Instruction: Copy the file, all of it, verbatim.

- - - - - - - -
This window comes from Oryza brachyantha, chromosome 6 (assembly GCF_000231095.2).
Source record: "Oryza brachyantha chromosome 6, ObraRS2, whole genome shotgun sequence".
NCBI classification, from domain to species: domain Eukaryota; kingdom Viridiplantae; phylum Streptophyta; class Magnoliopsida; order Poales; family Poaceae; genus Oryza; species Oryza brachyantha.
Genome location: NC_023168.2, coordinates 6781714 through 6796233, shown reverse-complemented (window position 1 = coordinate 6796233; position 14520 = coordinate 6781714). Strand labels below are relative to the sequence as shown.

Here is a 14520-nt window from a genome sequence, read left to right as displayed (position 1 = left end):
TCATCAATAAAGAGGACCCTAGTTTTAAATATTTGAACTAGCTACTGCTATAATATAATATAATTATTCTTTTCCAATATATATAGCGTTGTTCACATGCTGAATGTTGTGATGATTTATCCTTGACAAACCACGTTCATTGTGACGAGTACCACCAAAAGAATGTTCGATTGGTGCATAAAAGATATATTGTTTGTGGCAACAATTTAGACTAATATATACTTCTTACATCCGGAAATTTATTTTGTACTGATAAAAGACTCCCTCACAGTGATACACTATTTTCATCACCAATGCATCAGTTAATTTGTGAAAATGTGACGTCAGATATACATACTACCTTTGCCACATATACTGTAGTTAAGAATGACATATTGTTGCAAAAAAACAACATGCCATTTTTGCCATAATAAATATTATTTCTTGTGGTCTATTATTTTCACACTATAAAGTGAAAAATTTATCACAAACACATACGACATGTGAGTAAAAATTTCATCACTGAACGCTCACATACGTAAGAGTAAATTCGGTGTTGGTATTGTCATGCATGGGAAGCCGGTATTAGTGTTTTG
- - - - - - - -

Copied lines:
This window comes from Oryza brachyantha, chromosome 6 (assembly GCF_000231095.2).
Source record: "Oryza brachyantha chromosome 6, ObraRS2, whole genome shotgun sequence".
NCBI classification, from domain to species: domain Eukaryota; kingdom Viridiplantae; phylum Streptophyta; class Magnoliopsida; order Poales; family Poaceae; genus Oryza; species Oryza brachyantha.
Genome location: NC_023168.2, coordinates 6781714 through 6796233, shown reverse-complemented (window position 1 = coordinate 6796233; position 14520 = coordinate 6781714). Strand labels below are relative to the sequence as shown.

Here is a 14520-nt window from a genome sequence, read left to right as displayed (position 1 = left end):
TCATCAATAAAGAGGACCCTAGTTTTAAATATTTGAACTAGCTACTGCTATAATATAATATAATTATTCTTTTCCAATATATATAGCGTTGTTCACATGCTGAATGTTGTGATGATTTATCCTTGACAAACCACGTTCATTGTGACGAGTACCACCAAAAGAATGTTCGATTGGTGCATAAAAGATATATTGTTTGTGGCAACAATTTAGACTAATATATACTTCTTACATCCGGAAATTTATTTTGTACTGATAAAAGACTCCCTCACAGTGATACACTATTTTCATCACCAATGCATCAGTTAATTTGTGAAAATGTGACGTCAGATATACATACTACCTTTGCCACATATACTGTAGTTAAGAATGACATATTGTTGCAAAAAAACAACATGCCATTTTTGCCATAATAAATATTATTTCTTGTGGTCTATTATTTTCACACTATAAAGTGAAAAATTTATCACAAACACATACGACATGTGAGTAAAAATTTCATCACTGAACGCTCACATACGTAAGAGTAAATTCGGTGTTGGTATTGTCATGCATGGGAAGCCGGTATTAGTGTTTTG